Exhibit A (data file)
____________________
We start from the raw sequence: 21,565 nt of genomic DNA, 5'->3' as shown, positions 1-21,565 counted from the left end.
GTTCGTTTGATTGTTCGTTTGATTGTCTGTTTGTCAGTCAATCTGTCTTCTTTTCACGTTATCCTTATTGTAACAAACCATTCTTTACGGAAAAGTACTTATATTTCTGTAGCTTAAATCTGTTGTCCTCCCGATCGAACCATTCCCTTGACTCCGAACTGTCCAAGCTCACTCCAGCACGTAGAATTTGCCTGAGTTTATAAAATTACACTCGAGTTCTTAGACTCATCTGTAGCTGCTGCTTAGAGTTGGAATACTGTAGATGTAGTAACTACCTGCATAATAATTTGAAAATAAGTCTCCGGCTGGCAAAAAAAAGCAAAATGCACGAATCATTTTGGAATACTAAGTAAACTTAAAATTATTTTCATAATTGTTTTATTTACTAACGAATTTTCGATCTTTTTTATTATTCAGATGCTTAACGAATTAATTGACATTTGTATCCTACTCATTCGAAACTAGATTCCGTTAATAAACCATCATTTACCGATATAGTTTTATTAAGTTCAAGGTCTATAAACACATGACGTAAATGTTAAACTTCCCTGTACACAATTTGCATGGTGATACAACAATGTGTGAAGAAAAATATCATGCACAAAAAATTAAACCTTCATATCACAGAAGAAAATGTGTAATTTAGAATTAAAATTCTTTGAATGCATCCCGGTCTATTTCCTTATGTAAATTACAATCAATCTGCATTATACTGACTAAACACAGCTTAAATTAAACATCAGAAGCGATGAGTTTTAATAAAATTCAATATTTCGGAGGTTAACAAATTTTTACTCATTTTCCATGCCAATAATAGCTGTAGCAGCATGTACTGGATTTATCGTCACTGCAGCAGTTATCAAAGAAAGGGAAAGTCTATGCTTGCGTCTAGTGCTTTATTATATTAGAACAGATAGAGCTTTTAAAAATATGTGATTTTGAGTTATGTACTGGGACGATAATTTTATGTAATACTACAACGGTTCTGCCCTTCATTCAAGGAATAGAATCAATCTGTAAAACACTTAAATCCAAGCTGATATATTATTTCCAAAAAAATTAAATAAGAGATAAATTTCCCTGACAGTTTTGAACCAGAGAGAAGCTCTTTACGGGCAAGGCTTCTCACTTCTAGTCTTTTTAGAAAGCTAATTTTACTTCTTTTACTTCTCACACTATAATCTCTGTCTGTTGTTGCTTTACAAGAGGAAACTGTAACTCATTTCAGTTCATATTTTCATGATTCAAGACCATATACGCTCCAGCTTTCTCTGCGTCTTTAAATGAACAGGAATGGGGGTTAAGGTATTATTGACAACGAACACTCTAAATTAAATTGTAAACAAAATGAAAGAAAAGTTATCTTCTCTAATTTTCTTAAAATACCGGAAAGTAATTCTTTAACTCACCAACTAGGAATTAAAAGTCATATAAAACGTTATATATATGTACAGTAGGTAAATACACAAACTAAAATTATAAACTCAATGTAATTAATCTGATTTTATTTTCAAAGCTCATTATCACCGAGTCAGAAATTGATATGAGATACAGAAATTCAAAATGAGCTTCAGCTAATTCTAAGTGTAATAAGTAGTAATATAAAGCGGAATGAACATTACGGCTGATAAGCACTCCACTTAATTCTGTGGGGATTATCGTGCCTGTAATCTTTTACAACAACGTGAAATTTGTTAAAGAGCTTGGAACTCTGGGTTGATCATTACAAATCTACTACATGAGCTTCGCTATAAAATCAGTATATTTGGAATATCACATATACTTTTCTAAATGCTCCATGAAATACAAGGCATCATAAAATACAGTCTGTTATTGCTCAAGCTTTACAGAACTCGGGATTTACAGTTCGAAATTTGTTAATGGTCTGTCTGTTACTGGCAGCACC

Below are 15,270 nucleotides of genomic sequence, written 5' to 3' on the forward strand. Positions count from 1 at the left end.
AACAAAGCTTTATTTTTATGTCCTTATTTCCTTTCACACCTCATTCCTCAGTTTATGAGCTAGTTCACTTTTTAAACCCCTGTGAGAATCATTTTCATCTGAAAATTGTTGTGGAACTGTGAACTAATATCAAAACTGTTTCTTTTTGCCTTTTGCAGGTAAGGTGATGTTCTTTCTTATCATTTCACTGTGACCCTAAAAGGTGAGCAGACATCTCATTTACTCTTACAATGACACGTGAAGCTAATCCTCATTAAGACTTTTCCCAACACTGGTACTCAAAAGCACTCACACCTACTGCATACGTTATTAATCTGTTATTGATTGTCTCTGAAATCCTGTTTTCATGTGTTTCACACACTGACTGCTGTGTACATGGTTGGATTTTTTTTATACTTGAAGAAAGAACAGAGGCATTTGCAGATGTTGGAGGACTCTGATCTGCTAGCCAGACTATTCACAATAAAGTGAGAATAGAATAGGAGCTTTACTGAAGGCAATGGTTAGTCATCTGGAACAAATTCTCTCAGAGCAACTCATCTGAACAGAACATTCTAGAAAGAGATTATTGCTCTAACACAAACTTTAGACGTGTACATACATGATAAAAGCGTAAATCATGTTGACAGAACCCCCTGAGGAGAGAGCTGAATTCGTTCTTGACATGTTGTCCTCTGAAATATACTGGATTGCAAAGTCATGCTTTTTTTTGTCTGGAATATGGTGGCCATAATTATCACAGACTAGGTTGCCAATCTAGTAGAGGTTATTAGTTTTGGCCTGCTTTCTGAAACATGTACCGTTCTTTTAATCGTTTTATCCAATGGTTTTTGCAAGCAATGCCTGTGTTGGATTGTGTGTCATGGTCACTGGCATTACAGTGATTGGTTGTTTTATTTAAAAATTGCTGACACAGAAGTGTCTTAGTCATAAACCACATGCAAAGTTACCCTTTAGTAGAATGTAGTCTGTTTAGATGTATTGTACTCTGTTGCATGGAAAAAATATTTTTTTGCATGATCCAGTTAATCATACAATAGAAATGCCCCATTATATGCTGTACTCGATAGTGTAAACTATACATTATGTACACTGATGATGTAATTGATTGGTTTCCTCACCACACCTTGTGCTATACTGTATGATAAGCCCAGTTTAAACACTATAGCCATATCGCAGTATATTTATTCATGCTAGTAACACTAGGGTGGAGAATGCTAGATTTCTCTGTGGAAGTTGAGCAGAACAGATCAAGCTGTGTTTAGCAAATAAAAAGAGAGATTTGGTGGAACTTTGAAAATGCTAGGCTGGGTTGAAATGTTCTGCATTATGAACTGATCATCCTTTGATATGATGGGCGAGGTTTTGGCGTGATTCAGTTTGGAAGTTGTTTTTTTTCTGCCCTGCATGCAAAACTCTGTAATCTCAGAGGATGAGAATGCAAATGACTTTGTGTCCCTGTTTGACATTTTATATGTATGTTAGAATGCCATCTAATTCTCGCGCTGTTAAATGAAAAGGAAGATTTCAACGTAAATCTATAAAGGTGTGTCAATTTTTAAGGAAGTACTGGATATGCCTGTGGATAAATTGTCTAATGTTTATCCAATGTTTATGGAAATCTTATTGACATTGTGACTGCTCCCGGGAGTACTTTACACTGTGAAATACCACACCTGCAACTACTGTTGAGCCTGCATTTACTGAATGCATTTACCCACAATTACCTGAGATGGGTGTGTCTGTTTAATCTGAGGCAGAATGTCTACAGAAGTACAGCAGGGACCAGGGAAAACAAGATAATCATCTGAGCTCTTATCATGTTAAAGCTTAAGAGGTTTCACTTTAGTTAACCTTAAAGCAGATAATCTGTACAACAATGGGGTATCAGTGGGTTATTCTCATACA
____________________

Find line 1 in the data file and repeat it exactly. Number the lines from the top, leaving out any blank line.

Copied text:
We start from the raw sequence: 21,565 nt of genomic DNA, 5'->3' as shown, positions 1-21,565 counted from the left end.